Choosing a tax preparer is sometimes as personal as choosing a doctor. So how do you know if the person you choose to entrust with your personal and confidential information is the right
person for you? After all, you will still be legally responsible for your own tax return, even if a professional tax preparer prepares the return on your behalf.
Here are ten tips recommended by the IRS to keep in mind when choosing a tax preparer:
1. Check the preparer’s qualifications. All paid tax preparers are required to have a Preparer Tax Identification Number or PTIN. In addition to making sure they have a PTIN, ask the
preparer if they belong to a professional organization and attend continuing education classes.
2. Check the preparer’s history. Check with the Better Business Bureau to see if the preparer has a questionable history. Check for disciplinary actions and for the status of their
licenses. For certified public accountants, check with the state board of accountancy. For attorneys, check with the state bar association. For enrolled agents, check with the IRS Office of
3. Ask about service fees. Avoid preparers who base their fee on a percentage of your refund or those who say they can get larger refunds than others can. Always make sure any refund due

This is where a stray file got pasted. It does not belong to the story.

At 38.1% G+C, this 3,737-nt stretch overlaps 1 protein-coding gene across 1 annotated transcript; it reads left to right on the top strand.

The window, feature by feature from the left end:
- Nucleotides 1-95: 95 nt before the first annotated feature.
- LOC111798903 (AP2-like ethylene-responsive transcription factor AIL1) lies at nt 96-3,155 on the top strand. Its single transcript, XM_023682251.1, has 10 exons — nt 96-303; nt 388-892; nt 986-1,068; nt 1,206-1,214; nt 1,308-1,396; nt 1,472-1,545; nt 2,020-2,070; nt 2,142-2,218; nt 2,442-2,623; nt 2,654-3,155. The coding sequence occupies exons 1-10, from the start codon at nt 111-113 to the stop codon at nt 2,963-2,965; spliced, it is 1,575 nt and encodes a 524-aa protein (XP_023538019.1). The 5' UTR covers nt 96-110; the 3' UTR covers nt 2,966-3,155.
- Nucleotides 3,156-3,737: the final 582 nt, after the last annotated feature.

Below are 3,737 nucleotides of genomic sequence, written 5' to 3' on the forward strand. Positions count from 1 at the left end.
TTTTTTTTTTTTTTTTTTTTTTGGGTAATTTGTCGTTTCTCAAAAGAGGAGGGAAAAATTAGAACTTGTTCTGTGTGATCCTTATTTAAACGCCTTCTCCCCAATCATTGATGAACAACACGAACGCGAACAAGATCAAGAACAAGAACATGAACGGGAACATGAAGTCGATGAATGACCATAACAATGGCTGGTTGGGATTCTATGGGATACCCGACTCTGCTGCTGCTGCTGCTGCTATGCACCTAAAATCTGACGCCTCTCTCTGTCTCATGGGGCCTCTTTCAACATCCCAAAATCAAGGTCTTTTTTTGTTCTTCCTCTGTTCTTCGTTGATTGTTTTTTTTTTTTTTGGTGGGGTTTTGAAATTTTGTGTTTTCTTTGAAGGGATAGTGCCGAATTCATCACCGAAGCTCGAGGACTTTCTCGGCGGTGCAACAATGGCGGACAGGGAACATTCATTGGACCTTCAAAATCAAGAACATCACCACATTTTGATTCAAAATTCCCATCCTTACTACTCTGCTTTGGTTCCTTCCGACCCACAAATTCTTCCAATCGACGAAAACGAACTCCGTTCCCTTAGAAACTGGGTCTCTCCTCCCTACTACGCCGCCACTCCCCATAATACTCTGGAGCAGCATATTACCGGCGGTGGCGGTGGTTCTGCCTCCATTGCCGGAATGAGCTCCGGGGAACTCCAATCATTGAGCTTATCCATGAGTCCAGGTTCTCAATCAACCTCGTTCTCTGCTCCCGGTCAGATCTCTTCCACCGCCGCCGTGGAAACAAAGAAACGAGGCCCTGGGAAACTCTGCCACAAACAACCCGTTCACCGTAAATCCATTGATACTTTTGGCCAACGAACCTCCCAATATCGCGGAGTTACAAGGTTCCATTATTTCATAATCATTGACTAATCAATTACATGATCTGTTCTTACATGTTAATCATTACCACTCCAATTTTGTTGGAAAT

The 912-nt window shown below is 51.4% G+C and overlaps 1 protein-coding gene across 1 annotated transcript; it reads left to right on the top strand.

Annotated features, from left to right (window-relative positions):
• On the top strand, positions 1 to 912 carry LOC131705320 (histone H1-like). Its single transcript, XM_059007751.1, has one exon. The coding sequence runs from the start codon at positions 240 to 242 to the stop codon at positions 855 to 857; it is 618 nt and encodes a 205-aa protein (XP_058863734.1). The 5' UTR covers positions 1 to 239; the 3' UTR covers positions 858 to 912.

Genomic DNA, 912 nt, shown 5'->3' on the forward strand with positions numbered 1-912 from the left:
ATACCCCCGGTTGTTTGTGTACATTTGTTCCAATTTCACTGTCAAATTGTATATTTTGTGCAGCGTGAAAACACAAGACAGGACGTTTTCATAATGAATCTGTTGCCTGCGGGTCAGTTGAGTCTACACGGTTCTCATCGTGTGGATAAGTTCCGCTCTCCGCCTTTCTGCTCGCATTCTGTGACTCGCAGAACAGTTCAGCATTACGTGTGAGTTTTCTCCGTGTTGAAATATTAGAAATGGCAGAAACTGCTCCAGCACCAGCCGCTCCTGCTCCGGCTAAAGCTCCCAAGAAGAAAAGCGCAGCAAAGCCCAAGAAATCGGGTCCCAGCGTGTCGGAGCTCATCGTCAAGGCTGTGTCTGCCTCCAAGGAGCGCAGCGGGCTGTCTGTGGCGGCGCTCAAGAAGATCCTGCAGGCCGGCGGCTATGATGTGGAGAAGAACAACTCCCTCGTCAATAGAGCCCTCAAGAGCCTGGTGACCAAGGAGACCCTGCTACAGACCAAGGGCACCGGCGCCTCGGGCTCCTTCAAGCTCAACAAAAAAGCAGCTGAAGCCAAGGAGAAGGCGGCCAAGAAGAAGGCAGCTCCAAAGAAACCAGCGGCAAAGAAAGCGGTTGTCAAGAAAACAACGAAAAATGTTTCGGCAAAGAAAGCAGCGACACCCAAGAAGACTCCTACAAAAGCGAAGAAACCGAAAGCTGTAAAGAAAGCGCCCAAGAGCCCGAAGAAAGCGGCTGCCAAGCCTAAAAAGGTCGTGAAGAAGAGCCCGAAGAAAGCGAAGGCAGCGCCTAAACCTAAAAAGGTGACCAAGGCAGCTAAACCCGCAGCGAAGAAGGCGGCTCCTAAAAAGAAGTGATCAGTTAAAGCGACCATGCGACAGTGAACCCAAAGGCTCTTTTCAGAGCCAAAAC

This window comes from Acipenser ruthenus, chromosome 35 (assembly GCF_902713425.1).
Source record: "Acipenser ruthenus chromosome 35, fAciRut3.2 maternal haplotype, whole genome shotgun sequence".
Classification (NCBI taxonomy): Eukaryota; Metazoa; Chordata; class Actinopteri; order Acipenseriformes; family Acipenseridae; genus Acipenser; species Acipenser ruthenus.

is sent to you or deposited into your bank account. Taxpayers should not deposit their refund into a preparer’s bank account.
4. Ask to e-file your return. Make sure your preparer offers IRS e-file. Any paid preparer who prepares and files more than 10 returns for clients generally must file the returns
electronically. IRS has safely processed more than 1.2 billion e-filed tax returns.
5. Make sure the preparer is available. Make sure you’ll be able to contact the tax preparer after you file your return – even after the April 15th due date. This may be helpful in the
event questions come up about your tax return.
6. Provide records and receipts. Good preparers will ask to see your records and receipts. They’ll ask you questions to determine your total income, deductions, tax credits and other
items. Do not use a preparer who is willing to e-file your return using your last pay stub instead of your Form W-2. This is against IRS e-file rules.
7. Never sign a blank return. Don’t use a tax preparer that asks you to sign a blank tax form.
8. Review your return before signing. Before you sign your tax return, review it and ask questions if something is not clear. Make sure you’re comfortable with the accuracy of the return
before you sign it.
9. Ensure the preparer signs and includes their PTIN. Paid preparers must sign returns and include their PTIN as required by law. The preparer must also give you a copy of the return.
10. Report abusive tax preparers to the IRS. You can report abusive tax preparers and suspected tax fraud to the IRS. Use Form 14157, Complaint: Tax Return Preparer. If you suspect a